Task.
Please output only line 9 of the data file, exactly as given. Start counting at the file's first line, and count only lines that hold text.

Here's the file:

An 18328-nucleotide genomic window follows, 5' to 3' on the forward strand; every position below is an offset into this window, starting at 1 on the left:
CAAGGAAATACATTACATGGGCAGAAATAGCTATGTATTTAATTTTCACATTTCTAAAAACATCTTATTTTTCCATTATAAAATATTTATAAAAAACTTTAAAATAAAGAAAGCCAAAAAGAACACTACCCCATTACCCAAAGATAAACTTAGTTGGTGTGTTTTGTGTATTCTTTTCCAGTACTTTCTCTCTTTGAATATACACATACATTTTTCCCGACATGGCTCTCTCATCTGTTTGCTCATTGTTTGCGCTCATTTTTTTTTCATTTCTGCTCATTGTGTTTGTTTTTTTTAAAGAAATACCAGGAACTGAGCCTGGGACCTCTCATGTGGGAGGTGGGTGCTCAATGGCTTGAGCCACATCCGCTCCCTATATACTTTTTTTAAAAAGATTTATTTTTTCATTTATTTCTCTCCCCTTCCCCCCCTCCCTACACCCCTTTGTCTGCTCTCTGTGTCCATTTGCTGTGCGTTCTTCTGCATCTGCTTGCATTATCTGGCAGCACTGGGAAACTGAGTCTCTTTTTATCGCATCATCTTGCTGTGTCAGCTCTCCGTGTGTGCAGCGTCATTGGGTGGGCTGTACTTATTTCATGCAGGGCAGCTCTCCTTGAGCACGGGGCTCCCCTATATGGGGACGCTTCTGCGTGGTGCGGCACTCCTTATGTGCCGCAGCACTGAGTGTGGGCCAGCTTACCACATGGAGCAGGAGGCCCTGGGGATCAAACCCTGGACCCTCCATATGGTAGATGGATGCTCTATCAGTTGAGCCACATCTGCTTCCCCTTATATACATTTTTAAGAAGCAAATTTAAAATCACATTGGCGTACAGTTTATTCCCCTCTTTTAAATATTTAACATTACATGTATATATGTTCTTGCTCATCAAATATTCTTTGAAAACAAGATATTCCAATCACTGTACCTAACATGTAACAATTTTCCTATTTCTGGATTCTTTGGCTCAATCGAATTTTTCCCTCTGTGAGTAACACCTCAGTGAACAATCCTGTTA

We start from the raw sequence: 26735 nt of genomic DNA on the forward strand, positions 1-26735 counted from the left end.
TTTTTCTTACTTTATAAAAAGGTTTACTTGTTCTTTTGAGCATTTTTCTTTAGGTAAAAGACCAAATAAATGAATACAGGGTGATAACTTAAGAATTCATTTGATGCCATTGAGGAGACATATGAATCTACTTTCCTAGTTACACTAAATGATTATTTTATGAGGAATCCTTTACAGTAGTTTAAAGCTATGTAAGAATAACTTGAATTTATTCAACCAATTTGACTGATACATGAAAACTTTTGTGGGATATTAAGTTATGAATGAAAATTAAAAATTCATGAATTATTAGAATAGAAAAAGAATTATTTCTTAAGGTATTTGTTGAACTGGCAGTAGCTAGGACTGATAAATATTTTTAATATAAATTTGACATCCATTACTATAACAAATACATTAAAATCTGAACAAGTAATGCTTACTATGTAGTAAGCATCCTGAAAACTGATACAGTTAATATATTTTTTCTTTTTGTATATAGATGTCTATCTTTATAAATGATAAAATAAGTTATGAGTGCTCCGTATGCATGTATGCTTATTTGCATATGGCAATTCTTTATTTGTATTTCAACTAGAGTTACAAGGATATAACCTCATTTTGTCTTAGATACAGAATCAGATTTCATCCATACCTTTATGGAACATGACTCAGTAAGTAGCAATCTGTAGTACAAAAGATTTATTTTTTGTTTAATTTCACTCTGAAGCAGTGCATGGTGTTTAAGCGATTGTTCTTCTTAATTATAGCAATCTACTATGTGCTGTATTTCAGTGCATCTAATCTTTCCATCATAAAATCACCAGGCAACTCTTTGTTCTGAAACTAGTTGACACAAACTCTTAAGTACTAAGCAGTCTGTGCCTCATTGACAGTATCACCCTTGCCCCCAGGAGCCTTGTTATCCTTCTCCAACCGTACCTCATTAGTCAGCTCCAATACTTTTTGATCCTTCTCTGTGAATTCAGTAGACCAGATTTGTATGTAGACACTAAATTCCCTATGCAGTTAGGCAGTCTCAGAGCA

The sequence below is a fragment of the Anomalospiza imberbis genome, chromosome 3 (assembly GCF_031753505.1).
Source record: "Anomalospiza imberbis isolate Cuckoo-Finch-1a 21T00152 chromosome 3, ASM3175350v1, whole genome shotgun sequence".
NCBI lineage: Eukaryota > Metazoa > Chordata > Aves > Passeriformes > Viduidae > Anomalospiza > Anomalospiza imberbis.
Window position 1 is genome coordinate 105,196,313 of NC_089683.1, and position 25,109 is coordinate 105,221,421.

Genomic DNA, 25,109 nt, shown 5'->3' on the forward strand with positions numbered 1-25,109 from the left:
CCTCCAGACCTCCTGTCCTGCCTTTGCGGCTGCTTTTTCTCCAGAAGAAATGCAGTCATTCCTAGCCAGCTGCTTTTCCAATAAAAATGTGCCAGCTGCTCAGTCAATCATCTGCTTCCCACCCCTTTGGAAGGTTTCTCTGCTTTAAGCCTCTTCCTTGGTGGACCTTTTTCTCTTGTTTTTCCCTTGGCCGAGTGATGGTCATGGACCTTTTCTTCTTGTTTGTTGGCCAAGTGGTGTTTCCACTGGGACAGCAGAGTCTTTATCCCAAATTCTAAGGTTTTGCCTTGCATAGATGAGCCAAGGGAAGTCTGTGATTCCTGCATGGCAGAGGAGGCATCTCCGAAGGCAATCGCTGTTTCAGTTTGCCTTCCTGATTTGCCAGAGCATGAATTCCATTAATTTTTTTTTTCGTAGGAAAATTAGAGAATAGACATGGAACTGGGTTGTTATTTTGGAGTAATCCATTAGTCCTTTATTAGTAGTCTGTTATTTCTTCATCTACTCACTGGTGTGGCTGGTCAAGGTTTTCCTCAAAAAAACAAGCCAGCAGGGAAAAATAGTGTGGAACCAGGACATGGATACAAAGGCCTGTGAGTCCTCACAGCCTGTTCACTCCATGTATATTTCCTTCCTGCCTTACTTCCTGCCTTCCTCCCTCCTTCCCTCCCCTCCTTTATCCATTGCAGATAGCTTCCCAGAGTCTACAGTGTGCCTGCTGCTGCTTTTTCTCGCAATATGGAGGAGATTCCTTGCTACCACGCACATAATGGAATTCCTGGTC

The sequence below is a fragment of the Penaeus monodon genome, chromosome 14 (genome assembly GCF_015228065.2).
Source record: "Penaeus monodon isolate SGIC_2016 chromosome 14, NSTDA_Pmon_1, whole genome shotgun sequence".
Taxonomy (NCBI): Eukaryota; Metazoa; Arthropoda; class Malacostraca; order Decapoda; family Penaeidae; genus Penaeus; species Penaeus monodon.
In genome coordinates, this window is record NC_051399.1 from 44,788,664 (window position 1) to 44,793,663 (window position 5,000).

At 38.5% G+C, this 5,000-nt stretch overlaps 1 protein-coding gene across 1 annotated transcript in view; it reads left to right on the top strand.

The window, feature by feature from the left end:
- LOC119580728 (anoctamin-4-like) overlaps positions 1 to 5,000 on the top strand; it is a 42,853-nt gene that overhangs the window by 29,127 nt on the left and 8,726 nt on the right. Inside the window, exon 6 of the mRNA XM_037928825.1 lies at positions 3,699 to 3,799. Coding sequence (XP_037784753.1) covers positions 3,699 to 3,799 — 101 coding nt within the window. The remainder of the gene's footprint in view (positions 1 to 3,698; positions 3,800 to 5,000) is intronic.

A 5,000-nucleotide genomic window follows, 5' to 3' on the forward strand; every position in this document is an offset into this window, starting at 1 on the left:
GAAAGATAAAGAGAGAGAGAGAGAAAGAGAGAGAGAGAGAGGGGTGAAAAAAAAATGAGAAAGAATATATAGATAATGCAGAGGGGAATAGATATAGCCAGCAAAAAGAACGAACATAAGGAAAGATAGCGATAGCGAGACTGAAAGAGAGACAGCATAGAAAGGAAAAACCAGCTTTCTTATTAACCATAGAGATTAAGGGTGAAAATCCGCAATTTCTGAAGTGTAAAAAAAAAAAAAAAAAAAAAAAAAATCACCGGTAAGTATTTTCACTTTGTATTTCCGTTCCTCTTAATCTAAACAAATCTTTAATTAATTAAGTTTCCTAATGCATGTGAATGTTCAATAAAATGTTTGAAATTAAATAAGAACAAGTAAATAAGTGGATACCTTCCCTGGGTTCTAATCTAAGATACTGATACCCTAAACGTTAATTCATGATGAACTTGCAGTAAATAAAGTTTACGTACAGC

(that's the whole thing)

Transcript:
Genomic DNA, 25,109 nt, shown 5'->3' on the forward strand with positions numbered 1-25,109 from the left: